ANALYSIS-Sugar Emerges As Hot Issue In Political Debate

Sugar has emerged as a big item for political debate for parties whose origin can be traced back to the sugar cane belt. The National Federation Party and the Fiji
16 May 2016 16:58
ANALYSIS-Sugar Emerges As Hot  Issue In Political Debate
Prime Minister Voreqe Bainimarama. Photo: DEPTFO News

Sugar has emerged as a big item for political debate for parties whose origin can be traced back to the sugar cane belt.

The National Federation Party and the Fiji Labour Party have gone back to the sugar cane districts to support cane farmers in their grievances.

The sugar votes will significantly influence their polling figures in what some sees as the 2018 General Elections.

The NFP which was born in the cane fields has made a comprehensive submission to the Parliamentary Standing Committee on Economic Affairs on the bill to reform the sugar industry.

The committee has been holding consultation meetings in the West to hear what farmers, lorry operators and others involved in the sugar industry think about the proposed reforms. The reforms are designed to strengthen the future of the industry.

Prime Minister and Minister for Sugar Voreqe Bainimarama has admitted that the abolition of European Union sugar production quotas next year and the consequent adverse implications on sugar prices poses a very big challenge. Moreover, EU sugar prices have already come under pressure, with significant falls compared to prevailing prices over a year ago.

So suppliers like Fiji are having to prepare for a reduction in our export revenues even before 2017.

To deal with the situation initiatives are being fast-tracked to diversify and expand the industry revenue streams.

Fiji is moving away from its reliance on one commodity – raw sugar – because this is no longer viable.

Mr Bainimarama has said we need to be smarter, to add value to our crop, to exploit new revenue opportunities and open up new markets.

But among the grievances some farmers voiced at the consultations was they wanted more say and consultations in the industry. They sound similar to the submission made by the NFP.

It is common knowledge that both the NFP and the FLP held meetings with the farmers before the public consultations.

In its submission to the committee the NFP has clearly made a pitch to the Indo-Fijian voters.

It said: “At a time when the Indo-Fijian community or Fijians of Indian descent as known under the 2013 Constitution are commemorating the 137th anniversary of the first arrival of indentured labourers, descendants of the indentured labourers on 14th May, 1879, who are predominantly cane growers, face enslavement or another Girmit, if the Reform of the Sugar Cane Industry; Industry Bill Number 19 of 2016 is passed in Parliament by the FijiFirst Government using its numerical majority.”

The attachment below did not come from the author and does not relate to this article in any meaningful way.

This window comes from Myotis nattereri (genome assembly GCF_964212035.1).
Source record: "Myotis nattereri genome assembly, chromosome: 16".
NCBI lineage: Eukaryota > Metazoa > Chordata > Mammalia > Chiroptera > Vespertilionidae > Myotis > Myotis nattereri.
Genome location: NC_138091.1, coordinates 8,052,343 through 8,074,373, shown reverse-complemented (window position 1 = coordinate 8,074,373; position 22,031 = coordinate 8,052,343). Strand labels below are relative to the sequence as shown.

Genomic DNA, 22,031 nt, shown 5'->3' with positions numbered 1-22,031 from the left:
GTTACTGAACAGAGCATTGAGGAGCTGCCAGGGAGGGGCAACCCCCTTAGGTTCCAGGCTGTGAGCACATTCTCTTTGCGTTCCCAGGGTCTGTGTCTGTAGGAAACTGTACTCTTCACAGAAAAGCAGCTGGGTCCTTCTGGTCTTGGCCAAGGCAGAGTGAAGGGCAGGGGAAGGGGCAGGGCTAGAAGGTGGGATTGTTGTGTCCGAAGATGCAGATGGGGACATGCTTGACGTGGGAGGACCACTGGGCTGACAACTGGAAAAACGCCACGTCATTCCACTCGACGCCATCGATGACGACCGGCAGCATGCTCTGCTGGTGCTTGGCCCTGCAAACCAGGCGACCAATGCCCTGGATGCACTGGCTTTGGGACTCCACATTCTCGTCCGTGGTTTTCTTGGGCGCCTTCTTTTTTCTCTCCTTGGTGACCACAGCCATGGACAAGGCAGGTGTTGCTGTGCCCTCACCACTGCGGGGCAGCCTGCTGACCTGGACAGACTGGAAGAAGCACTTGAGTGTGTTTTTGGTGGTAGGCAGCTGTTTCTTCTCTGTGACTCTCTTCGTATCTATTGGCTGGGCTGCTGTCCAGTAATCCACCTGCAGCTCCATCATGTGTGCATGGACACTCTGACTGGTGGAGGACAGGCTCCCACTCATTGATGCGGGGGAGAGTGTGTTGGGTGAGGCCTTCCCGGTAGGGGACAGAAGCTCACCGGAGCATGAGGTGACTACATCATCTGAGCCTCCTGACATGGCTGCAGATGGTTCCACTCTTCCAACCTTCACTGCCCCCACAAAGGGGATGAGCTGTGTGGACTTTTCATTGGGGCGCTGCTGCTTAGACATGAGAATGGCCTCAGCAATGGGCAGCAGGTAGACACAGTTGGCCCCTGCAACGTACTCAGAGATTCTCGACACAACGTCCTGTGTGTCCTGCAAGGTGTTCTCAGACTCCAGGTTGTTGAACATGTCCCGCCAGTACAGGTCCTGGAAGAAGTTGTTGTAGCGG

The NFP has also attacked the Sugar Cane Growers Fund Amendment Bill No 20 of 2016.

“The Sugar Cane Industry Reform Bill demolishes all freedoms, independence, fair play and justice for cane growers,” it said.

The growers are represented by the Sugar Cane Growers Council which used to have elected representatives from the canefarmers’ unions, the NFP-sponsored Fiji Cane Growers Association (FCGA) and the FLP-backed National Farmers Union (NFU). During the 1998-2004 period the NFU dominated the council and the cane belt. The support spilled over to the political arena and carried FLP leader Mahendra Chaudhry to victory in the 1999 General Elections. The NFP was annihilated and failed to win a seat.

But in the 2014 General Elections, the results for both parties subdued with the NFP winning three seats and the FLP failing to win a seat.

Now the battle has once again intensified between the two parties over the sugar votes.

More than 200,000 people are affected by developments in the cane belt. So they are prime targets by political parties.

The NFP has claimed that since the 2006 takeover the growers situation has gotten worse because of the reforms.

But that ignores the following. If the farmers were really unhappy about the reforms how do you explain that the West overwhelmingly voting for Mr Bainimarama in the 2014 General Elections.

Votes in the cane belt in 2018 will be split four ways among the FLP, NFP, FijiFirst and People’s Democratic Party. PDP has the support of Felix Anthony’s  Fiji Sugar and General Workers Union although it also did not win a seat in 2014.

Sugar politics are back.

Edited by Rusiate Mataika


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